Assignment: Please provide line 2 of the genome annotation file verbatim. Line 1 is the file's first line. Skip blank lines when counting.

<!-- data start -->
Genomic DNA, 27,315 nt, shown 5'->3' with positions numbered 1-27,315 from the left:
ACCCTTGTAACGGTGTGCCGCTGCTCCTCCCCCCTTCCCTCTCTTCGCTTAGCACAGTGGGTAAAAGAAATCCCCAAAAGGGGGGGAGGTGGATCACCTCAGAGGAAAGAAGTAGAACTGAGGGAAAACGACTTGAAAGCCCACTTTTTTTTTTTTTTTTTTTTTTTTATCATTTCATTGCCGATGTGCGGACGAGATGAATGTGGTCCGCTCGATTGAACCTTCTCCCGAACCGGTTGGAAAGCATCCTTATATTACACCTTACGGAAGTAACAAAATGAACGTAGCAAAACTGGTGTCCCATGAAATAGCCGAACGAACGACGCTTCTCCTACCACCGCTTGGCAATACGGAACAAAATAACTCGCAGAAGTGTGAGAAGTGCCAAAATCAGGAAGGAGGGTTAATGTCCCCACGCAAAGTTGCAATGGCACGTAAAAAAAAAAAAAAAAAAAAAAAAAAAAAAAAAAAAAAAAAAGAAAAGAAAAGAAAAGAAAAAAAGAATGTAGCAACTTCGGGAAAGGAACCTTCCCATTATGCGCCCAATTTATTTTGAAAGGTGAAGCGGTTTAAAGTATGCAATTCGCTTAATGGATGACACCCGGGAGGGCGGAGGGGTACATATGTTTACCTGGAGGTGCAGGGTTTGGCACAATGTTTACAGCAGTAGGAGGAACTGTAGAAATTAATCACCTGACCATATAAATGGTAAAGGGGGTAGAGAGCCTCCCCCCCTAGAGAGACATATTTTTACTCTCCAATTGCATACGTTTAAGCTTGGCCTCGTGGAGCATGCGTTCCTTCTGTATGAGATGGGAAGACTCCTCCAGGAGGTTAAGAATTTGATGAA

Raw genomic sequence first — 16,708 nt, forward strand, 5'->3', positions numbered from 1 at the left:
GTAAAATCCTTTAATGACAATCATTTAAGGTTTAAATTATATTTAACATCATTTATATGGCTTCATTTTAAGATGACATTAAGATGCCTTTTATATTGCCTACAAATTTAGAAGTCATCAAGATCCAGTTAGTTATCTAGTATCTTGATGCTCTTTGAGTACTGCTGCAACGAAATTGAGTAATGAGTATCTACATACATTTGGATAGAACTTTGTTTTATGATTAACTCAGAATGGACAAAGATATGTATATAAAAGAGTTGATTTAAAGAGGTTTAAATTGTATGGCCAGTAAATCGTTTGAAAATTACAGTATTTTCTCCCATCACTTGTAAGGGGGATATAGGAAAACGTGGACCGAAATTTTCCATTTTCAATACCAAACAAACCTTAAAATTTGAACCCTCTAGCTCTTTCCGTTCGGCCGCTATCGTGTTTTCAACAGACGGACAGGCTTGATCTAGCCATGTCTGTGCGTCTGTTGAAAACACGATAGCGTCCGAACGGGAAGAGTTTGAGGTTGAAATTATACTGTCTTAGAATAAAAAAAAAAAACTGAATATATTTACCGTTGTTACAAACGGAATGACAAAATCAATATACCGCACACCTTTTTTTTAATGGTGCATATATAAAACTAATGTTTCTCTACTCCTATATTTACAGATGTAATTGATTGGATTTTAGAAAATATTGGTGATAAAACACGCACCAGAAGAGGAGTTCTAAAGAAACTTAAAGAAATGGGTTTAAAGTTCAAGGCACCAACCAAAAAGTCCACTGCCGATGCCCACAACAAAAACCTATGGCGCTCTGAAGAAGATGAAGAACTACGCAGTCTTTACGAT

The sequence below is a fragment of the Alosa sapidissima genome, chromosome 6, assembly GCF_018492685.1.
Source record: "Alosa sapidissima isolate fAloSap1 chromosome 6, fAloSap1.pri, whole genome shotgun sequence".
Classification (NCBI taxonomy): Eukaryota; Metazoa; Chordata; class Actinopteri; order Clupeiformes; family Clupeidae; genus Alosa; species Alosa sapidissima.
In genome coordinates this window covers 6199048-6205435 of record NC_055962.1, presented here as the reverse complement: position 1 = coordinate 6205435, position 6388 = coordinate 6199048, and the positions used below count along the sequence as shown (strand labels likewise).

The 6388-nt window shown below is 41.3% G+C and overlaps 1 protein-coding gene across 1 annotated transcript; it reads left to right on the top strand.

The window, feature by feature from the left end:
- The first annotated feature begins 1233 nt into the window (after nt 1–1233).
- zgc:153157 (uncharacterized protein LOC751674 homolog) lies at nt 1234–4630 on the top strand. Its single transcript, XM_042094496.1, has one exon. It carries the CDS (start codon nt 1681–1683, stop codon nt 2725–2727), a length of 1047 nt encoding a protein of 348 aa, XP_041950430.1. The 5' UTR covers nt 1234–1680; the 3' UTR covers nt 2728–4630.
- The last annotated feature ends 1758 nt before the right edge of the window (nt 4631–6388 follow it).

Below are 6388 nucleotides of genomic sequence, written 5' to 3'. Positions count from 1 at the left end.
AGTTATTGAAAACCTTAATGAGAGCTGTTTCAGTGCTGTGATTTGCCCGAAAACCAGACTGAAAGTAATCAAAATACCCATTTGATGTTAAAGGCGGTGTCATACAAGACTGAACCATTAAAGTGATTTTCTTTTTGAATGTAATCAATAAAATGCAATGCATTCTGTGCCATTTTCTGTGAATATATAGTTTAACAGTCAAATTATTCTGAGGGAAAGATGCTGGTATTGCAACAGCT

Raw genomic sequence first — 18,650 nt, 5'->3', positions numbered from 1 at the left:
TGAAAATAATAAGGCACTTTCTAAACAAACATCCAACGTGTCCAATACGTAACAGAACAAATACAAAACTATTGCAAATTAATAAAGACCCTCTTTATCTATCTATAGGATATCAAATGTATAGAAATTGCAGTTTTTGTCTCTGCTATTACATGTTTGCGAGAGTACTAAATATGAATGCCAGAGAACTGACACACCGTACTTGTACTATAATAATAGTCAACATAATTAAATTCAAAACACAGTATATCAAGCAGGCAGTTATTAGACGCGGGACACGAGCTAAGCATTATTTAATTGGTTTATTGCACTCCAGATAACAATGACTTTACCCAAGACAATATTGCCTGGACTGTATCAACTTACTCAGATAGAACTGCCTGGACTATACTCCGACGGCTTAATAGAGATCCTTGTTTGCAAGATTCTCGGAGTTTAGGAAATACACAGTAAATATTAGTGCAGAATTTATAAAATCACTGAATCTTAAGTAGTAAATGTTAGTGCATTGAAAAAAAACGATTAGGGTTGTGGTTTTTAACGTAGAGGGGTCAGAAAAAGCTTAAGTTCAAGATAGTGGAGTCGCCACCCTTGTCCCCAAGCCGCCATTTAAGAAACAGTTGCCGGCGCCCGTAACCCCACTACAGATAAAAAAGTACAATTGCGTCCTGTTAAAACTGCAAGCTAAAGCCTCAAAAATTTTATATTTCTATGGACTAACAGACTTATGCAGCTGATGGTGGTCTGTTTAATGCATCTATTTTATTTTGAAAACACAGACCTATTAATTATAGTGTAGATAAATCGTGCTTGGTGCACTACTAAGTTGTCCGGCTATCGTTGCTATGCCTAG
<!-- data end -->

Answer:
ACCCTTGTAACGGTGTGCCGCTGCTCCTCCCCCCTTCCCTCTCTTCGCTTAGCACAGTGGGTAAAAGAAATCCCCAAAAGGGGGGGAGGTGGATCACCTCAGAGGAAAGAAGTAGAACTGAGGGAAAACGACTTGAAAGCCCACTTTTTTTTTTTTTTTTTTTTTTTTATCATTTCATTGCCGATGTGCGGACGAGATGAATGTGGTCCGCTCGATTGAACCTTCTCCCGAACCGGTTGGAAAGCATCCTTATATTACACCTTACGGAAGTAACAAAATGAACGTAGCAAAACTGGTGTCCCATGAAATAGCCGAACGAACGACGCTTCTCCTACCACCGCTTGGCAATACGGAACAAAATAACTCGCAGAAGTGTGAGAAGTGCCAAAATCAGGAAGGAGGGTTAATGTCCCCACGCAAAGTTGCAATGGCACGTAAAAAAAAAAAAAAAAAAAAAAAAAAAAAAAAAAAAAAAAAAGAAAAGAAAAGAAAAGAAAAAAAGAATGTAGCAACTTCGGGAAAGGAACCTTCCCATTATGCGCCCAATTTATTTTGAAAGGTGAAGCGGTTTAAAGTATGCAATTCGCTTAATGGATGACACCCGGGAGGGCGGAGGGGTACATATGTTTACCTGGAGGTGCAGGGTTTGGCACAATGTTTACAGCAGTAGGAGGAACTGTAGAAATTAATCACCTGACCATATAAATGGTAAAGGGGGTAGAGAGCCTCCCCCCCTAGAGAGACATATTTTTACTCTCCAATTGCATACGTTTAAGCTTGGCCTCGTGGAGCATGCGTTCCTTCTGTATGAGATGGGAAGACTCCTCCAGGAGGTTAAGAATTTGATGAA